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American Annals of the Deaf

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Illusions of Equality: Deaf Americans in School and Factory 1850-1950

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9. William J. Marra, ‘‘The Federal Adult Education Project For The Deaf,’’ Annals 82 (November 1937): 406–10; ‘‘Kansas City, MO.,’’ DMJ (22 July 1937): 5. For background on Marra, see Georgetta Graybill, ‘‘A Man of Many and Varied Talents; Pioneer in Adult Education for the Deaf,’’ Deaf American (September 1971): 3–6. In addition, programs were also held in Chicago, Oklahoma, and New Jersey. See Alan B. Crammatte, ‘‘Vocational Guidance in Schools for the Deaf,’’ Annals 84 (March 1939): 404.

10. On Tom Anderson, likely the most influential advocate for improved vocational instruction, see Tom L. Anderson, ‘‘The Handwriting on the Wall,’’ Proceedings of the Thirtieth Convention of American Instructors of the Deaf (Washington, D.C.: Government Printing Office, 1938), 211, 211–15 (hereafter, Thirtieth CAID). Deaf writers lashed out at these policies in the pages of Vocational Teachers, an independent national periodical edited by Anderson. See ‘‘Salt Risin,’’’ Vocational Teachers (June 1931): 21.

11. Margaret McKellar, ‘‘Suggested Vocational Training Courses for Girls,’’ Vocational Teachers (March 1931): 6–9.

12. As one frustrated respondent explained, ‘‘There are lots of things deaf girls can do. They only need a chance, which they never get.’’ Bertha Peterson and Clara Brown, ‘‘Home Economics in Schools for the Deaf and the Marital and Occupational Status of the Alumni,’’ Annals 78 (March 1933): 197.

13. For a frank discussion, see the views of the superintendent of Louisiana’s residential school, L. R. Divine, ‘‘Trades Open to Deaf Girls in the South,’’ Thirtieth CAID, 68–70.

14. On Indiana, see Robert Baughman, ‘‘Trades Open to Deaf Girls in Indianapolis,’’ Thirtieth CAID, 70–72. For broadly comparable reports, see Leila Gerry, ‘‘Vocational Placements of Deaf Girls in the East,’’ Thirtieth CAID, 72–75; ‘‘Present Occupations of Former Pupils,’’ Fanwood Journal (1 February 1933): 11.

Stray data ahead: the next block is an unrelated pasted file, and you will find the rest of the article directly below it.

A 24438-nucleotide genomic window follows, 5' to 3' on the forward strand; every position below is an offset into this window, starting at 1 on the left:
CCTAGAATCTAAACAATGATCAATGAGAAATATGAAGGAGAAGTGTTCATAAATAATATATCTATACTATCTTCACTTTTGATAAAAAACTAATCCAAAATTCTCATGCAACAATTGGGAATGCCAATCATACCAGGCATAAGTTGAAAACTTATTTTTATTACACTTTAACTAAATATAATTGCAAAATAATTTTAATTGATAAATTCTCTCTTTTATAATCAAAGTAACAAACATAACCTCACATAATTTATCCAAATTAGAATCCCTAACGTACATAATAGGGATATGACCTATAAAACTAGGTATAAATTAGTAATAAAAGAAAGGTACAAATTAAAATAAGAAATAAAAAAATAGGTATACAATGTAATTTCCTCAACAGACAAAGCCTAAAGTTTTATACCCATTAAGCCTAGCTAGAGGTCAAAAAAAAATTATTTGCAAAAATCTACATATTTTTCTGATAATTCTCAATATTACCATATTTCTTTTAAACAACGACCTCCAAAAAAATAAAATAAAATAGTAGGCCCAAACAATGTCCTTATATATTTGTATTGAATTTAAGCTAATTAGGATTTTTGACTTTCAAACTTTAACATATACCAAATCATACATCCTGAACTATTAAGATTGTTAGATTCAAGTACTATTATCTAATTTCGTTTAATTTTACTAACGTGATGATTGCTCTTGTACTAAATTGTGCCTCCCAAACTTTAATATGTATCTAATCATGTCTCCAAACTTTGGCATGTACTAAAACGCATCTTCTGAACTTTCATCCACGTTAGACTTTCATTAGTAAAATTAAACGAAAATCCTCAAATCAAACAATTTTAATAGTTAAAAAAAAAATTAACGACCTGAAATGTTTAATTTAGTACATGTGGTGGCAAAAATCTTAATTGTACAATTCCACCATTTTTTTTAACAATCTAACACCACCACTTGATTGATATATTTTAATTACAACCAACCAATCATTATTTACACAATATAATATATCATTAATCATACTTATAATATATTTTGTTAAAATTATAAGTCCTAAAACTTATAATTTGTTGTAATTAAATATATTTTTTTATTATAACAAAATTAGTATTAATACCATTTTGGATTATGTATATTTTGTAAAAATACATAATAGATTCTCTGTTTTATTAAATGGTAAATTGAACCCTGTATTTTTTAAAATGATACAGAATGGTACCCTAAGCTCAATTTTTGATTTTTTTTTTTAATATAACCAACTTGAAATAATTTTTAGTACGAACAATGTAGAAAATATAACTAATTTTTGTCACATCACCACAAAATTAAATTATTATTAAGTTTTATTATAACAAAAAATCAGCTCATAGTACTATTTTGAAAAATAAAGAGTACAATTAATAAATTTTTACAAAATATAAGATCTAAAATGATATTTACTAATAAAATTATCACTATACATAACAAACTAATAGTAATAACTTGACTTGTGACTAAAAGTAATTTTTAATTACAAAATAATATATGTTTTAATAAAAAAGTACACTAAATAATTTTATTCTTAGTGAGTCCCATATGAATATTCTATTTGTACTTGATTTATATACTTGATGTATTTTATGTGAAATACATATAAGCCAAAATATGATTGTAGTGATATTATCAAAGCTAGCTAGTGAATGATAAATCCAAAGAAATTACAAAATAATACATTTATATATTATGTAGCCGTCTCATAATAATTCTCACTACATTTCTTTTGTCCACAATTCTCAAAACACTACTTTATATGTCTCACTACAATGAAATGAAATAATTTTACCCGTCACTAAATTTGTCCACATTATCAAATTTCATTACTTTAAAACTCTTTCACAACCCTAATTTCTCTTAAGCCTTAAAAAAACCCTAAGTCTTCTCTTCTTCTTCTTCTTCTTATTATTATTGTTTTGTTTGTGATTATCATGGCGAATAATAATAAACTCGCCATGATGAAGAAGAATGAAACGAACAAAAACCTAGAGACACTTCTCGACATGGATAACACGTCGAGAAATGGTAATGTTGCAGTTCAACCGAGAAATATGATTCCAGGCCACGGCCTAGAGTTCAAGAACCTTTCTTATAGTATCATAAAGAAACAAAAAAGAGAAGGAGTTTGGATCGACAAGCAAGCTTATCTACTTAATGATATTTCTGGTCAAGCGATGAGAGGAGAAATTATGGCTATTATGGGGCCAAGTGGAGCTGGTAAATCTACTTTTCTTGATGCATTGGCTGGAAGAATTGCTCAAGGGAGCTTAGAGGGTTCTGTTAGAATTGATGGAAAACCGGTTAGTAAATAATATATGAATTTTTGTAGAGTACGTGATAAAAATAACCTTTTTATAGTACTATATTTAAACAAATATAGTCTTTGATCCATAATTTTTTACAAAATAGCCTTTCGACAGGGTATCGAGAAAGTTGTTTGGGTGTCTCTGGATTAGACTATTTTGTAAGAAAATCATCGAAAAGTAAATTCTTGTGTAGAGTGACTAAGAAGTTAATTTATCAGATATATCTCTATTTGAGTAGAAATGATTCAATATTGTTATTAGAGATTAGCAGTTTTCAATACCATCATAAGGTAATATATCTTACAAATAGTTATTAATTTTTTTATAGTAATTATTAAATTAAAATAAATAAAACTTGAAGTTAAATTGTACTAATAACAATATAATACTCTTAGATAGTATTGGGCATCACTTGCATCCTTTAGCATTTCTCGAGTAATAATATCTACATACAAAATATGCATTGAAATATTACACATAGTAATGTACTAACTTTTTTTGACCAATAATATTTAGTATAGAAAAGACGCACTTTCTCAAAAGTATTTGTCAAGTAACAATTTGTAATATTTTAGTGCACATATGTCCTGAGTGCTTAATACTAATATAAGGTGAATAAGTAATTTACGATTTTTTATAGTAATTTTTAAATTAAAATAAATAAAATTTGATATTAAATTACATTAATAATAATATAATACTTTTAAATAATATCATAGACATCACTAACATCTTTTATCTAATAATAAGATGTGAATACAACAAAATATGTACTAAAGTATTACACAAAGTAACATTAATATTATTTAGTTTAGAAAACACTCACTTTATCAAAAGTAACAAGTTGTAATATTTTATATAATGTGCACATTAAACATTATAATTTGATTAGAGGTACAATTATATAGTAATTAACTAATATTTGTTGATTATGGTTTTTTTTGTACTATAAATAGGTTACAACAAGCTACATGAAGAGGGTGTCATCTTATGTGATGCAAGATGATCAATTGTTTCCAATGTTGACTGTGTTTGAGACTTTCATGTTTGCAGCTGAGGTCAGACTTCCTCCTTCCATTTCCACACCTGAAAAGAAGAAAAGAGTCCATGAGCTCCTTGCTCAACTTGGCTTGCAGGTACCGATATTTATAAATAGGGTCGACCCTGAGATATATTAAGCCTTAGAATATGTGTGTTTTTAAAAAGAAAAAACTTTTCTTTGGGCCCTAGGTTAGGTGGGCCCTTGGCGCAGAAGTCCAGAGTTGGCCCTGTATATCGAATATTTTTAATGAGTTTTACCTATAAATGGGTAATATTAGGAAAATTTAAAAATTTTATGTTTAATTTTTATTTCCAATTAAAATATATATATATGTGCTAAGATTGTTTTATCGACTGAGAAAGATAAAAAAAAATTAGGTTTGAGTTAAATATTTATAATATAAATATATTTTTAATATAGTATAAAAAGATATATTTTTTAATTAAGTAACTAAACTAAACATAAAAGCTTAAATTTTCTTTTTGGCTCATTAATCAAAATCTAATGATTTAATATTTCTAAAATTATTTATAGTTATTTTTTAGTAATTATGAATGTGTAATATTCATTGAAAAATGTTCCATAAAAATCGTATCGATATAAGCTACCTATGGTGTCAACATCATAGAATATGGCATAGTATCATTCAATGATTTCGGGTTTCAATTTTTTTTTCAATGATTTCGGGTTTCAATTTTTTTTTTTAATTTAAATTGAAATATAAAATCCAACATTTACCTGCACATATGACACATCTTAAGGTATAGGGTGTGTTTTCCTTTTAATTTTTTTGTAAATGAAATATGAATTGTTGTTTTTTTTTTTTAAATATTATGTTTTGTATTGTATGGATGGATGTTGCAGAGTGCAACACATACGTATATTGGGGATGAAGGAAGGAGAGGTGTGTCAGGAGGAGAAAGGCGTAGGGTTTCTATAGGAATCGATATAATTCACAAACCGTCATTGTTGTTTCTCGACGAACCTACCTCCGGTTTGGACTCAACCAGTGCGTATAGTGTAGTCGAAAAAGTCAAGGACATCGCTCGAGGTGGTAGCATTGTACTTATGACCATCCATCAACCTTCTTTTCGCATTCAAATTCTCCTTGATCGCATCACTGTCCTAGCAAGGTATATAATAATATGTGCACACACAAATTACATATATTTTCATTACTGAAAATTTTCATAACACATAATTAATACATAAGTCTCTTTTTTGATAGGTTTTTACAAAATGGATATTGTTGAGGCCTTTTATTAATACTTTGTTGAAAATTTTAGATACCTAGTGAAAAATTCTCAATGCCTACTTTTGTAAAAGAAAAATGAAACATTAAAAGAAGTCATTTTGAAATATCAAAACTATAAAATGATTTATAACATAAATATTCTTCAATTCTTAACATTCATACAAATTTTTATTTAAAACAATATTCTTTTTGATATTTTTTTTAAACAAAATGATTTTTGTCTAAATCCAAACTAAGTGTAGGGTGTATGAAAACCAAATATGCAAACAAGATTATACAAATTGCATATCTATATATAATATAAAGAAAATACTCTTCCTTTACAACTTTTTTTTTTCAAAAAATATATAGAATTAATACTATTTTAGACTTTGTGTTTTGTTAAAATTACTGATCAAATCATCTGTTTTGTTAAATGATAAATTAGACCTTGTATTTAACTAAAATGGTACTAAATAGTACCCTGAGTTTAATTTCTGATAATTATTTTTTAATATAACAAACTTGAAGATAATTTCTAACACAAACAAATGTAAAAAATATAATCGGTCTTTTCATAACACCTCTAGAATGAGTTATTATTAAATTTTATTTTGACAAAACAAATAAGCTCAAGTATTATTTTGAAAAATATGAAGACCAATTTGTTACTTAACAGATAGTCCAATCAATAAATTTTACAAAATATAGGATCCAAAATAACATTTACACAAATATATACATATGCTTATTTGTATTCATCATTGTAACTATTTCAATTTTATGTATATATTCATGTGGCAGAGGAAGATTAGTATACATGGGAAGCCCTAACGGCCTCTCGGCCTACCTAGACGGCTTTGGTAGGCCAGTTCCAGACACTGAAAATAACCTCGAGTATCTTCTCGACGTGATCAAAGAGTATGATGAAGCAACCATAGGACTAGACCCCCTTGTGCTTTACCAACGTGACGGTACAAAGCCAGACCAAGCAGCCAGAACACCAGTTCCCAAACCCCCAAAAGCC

15. On instruction to deaf African Americans in Louisiana, see ‘‘Who Will Give This Little Boy a Chance?’’ Volta Review (October 1937): 548; ‘‘New State School for Negro Deaf in Louisiana Started,’’ Ohio Chronicle (24 December 1938): 1 (reprint, Annals). On the position of deaf women in Georgia, see Georgia State Department of Public Welfare, Georgia’s Deaf (Atlanta, Georgia: Report on the United States Work Projects Administration of Georgia Official Project, 665-34-3-90), 18–23.

16. Warren M. Smaltz, ‘‘The Deaf in Modern Industry,’’ Eighteenth Triennial Convention of the National Association of the Deaf (n.p., 1937), 67, 63 (hereafter, Eighteenth NAD). On Smaltz, see Berg, A Missionary Chronicle, 166–67. For an illustration of Superintendent Elbert Gruver’s views, see Elbert Gruver, ‘‘A New Emphasis in the Education of Deaf Children,’’ Vocational Teachers (October 1932): 1.

17. Norman G. Scarvie, ‘‘Practical Training For Underprivileged Pupils,’’ Twenty-ninth CAID, 136. For a comparable opinion, see Arthur G. Norris, ‘‘A Review and a Prophecy,’’ Twenty-seventh CAID, 36–41.

18. Roy Conkling ended publication of the paper in December 1942. On Conkling and the paper, see Ohio Chronicle (5 December 1942): 1, 2.

19. ‘‘Keep Them within Bonds,’’ American Deaf Citizen (24 March 1933): 4. See also, ‘‘It’s Our ‘Language,’’’ American Deaf Citizen (12 April 1929): 2.


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